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Universal Vaccines Assessed for Widespread Flu Prevention

Vaccination (U.S. Army Corps of Engineers)

(U.S. Army Corps of Engineers)

Researchers In the U.S. and the U.K. have developed a simulation model to assess the ability of universal vaccines — those that cover a number of disease variations — to prevent the spread of influenza. The team from Princeton University and Duke University, Imperial College London, National Institutes of Health, and Food and Drug Administration reported their findings last week in the Proceedings of the National Academy of Sciences (paid subscription required).

Princeton biology postdoctoral researcher Nimalan Arinaminpathy and colleagues devised a computational model to measure the impact of universal vaccines on the way flu viruses spread in the population. Today’s current flu vaccines are produced to counter the influenza strains that the World Health Organization predicts will dominate a particular flu season. This reactive approach does not offer long-term or widespread immunity, since the flu virus is always evolving, thus vaccines need to be updated each year.

Current vaccines target hemagglutinin proteins on the virus’ surface that allow the virus to attach to and invade host cells. Small mutations in these appendages can create what is known as “immune escape,” where new versions of the virus are often invulnerable to the vaccine designed for their former version. Universal vaccines instead bypass the hemagglutinin surface and attack different components of the virus. As a result, the hemagglutinin proteins remain active and may cause infections, but do less damage and cause less suffering to individuals.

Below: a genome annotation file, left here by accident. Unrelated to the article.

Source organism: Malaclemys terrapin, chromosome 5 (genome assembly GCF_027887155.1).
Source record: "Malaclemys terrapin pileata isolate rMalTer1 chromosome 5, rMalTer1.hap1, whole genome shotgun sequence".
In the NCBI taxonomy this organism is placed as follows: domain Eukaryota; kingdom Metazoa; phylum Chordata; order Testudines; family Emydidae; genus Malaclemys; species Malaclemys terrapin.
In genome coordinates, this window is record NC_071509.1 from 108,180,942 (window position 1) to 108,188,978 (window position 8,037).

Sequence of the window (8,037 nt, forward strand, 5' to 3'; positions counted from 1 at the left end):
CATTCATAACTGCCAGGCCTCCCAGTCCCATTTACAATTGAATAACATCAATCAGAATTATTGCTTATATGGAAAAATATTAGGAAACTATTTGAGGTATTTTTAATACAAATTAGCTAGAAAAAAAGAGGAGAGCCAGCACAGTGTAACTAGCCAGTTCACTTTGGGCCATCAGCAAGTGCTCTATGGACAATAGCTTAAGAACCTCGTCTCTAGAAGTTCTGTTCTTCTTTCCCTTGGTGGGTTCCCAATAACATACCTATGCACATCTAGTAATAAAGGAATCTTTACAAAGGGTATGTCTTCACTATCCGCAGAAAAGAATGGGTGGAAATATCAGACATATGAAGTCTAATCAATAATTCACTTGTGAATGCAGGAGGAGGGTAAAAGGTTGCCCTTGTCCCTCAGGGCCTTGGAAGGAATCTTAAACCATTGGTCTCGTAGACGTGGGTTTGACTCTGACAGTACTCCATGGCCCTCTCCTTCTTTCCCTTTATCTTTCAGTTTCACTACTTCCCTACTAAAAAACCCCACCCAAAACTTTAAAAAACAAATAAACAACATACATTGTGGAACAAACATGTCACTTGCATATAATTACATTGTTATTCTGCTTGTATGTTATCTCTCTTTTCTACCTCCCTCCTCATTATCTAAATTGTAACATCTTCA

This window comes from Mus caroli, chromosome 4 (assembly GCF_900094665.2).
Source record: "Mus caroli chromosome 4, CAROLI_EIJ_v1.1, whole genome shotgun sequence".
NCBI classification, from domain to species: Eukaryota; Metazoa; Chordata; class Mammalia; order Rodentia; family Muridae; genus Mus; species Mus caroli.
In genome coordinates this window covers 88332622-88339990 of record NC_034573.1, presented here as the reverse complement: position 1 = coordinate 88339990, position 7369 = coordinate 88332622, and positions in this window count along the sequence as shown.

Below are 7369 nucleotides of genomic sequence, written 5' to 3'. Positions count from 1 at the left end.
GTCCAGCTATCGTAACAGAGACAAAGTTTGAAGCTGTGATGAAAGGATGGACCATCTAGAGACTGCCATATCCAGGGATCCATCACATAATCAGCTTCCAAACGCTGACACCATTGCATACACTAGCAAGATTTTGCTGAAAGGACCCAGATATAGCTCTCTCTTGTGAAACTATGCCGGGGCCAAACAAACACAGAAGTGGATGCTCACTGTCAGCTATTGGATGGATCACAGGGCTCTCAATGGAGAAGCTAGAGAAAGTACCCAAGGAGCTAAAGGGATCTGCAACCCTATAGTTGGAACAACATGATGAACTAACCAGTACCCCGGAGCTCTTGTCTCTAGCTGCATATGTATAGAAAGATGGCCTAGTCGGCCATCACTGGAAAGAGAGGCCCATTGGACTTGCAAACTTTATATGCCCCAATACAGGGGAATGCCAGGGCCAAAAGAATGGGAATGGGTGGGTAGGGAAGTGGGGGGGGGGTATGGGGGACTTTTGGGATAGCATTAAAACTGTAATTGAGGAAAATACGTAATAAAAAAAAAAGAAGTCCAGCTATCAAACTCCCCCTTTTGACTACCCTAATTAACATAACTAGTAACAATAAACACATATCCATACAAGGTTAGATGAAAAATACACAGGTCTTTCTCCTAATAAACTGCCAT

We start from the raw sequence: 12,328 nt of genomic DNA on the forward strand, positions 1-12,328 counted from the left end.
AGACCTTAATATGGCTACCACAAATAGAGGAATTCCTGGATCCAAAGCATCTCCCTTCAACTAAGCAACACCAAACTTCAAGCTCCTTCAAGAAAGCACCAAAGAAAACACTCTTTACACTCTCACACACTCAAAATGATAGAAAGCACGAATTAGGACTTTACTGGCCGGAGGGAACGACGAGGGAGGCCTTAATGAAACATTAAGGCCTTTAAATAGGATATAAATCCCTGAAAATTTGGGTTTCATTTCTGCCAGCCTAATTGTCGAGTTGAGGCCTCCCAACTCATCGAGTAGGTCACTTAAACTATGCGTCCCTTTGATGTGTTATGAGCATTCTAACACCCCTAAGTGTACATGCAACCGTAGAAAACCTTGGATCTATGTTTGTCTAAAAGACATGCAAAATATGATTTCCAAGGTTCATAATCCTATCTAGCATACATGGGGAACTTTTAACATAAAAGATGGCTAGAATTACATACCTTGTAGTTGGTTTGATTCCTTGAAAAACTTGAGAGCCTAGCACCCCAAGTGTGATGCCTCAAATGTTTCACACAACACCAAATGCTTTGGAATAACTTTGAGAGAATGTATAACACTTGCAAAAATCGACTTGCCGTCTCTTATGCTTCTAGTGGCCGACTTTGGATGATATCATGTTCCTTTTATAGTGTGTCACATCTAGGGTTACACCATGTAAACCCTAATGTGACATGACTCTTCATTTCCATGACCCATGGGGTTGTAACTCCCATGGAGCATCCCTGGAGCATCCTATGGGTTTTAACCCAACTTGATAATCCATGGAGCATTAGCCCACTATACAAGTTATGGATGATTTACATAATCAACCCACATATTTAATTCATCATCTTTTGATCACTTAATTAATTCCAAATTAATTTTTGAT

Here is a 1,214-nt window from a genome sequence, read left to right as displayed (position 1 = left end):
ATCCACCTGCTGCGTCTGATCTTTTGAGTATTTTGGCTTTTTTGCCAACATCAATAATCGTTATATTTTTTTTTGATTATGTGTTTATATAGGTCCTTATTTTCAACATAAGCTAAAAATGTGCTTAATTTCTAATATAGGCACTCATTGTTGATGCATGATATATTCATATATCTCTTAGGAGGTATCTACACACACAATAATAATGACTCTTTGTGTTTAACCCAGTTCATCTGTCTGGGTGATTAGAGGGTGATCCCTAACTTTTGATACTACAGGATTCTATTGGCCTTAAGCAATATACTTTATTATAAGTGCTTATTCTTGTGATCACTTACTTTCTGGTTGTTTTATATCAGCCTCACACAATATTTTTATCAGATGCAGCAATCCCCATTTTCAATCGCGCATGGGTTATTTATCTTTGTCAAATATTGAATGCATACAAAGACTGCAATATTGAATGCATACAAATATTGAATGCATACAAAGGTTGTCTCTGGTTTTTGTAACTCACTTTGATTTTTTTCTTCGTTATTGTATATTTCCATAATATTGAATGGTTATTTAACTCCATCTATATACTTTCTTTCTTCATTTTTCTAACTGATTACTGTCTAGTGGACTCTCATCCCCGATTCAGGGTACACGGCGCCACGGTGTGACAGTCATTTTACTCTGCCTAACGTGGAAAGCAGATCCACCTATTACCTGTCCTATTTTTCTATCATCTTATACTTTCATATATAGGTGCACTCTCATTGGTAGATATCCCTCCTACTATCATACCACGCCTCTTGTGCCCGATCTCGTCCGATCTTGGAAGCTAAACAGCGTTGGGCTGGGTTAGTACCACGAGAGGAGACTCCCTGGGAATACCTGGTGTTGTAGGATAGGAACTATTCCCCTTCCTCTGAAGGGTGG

Arinaminpathy’s team tested the model on two sets of scenarios involving the spread of an influenza virus through mass populations. They assumed their hypothetical vaccine would not necessarily prevent infection, but rather reduce the severity of symptoms such as coughing and sneezing, which would bring down the chances of transmitting the virus.

In one of the scenarios, a flu pandemic — where a new, highly contagious strain of a virus spreads suddenly and rapidly — is difficult to control through vaccination alone. But the simulation indicated that universal vaccines deployed on a large scale could avert a pandemic, even if only a part of the population is vaccinated.

The researchers ran the model as well on scenarios involving seasonal flu epidemics that recur each year. The model suggests that universal vaccines, if maintained over several years, could slow viral evolution and the immune escape phenomenon. The simulations indicate that lowering the rates of infection through universal vaccines would also lower immunity to the dominant strain, since fewer people would contract this type of flu.

Lower rates of infection, however, would also mean that fewer people could harbor virus mutations in the first place because they never caught the original strain. “Our model illustrates how we can control the flu this way, instead of simply reacting to it every few years,” says Arinaminpathy. “We found that by putting the brakes on flu transmission, you could also put the brakes on flu evolution.”

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